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Source: New Zealand Government

The Minister of Housing Megan Woods has confirmed the Government is working with Rotorua Lakes District Council and Te Arawa for the second place-based assessment to better understand the housing and urban issues affecting the city.

“Every New Zealander has a right to a warm, safe and secure place to call home, and we know that a one-size-fits all approach is not enough to tackle the housing crisis,” said Megan Woods.

“Rotorua is experiencing many challenges, including strong population growth, housing affordability issues, as well as issues with unlocking access to land for housing.

“This, alongside a tight rental market, has led to increased housing stress for many households, increasing demand for public housing, and a strong reliance on Rotorua motels for emergency housing.

“A key part of this work is to support the Rotorua community to lead a response to the issues they face, including through the Council and Te Arawa led Rotorua Housing Strategy. 

“Place-based assessments help the Government to better understand the causes of housing and urban pressures around New Zealand, then work in partnership with local communities to respond to local issues,” said Megan Woods.

“I am delighted the Ministry of Housing and Urban Development (HUD) will be working with both the Council and Te Arawa to find housing solutions in Rotorua. Their commitment is key to making this initiative work.”

“Our place-based approach reflects that Central Government alone does not have all the answers, and that addressing housing challenges in each place may require a different mix of Central Government and local solutions,” said Megan Woods.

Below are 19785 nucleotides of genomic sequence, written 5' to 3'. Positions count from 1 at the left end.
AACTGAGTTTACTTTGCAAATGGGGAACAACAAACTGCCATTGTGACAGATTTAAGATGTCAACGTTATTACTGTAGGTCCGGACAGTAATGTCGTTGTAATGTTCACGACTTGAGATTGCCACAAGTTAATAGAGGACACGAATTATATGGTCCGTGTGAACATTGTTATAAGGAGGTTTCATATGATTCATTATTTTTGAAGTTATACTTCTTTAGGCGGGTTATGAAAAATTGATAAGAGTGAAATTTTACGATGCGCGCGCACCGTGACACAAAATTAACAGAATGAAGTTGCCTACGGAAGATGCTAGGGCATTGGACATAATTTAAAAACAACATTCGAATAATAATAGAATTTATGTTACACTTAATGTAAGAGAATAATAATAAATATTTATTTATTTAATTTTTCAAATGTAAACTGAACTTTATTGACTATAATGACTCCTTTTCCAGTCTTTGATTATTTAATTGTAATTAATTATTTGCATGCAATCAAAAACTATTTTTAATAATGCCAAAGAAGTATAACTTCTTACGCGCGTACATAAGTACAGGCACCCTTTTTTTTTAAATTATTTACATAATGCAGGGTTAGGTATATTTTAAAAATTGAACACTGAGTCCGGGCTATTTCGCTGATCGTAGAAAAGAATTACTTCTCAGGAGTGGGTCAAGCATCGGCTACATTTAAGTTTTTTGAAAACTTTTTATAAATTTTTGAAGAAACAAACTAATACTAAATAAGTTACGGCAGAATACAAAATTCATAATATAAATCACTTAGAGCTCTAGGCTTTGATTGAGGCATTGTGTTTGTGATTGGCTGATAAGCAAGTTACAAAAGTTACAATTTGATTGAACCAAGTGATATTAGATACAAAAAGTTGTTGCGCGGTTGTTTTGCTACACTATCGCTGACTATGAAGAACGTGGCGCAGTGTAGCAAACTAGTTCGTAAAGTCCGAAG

“Early work in Rotorua has identified problems with a lack of supply relative to population growth, and that the shortfall in supply has been most severe at the lower end of the rental market.

“Given the urgent need for new housing supply, Council, Te Arawa and Kāinga Ora – Homes and Communities are already working together to identify vacant land suitable for transitional and public housing,” Megan Woods said. 

Notes to editors:

  • In 2019 the Ministry of Housing and Urban Development (HUD) tested the place-based approach in Hastings through partnerships with local stakeholders and iwi to develop a collaborative place-based assessment and subsequent action plan.
  • HUD’s place-based approach starts with collaborative, place-based assessments, through which joint action plans will be developed to target central government and local action where it is most needed.
  • HUD has been trialling a place-based approach in Hastings, working closely with local government, iwi, and other central government agencies on the frontline.
  • Place-based assessments are undertaken in prioritised cities/regions based on need.
  • HUD is also working with councils, iwi and other stakeholders through urban growth partnerships.
  • A recent place-based assessment undertaken by the Ministry of Housing and Urban Development (HUD), Kāinga Ora, Te Puni Kōkiri, Ngāti Kahungunu, Te Taiwhenua o Heretaunga, Hastings District Council, the Ministry of Social Development and Hawke’s Bay District Health Board helped understand the causes of local housing issues.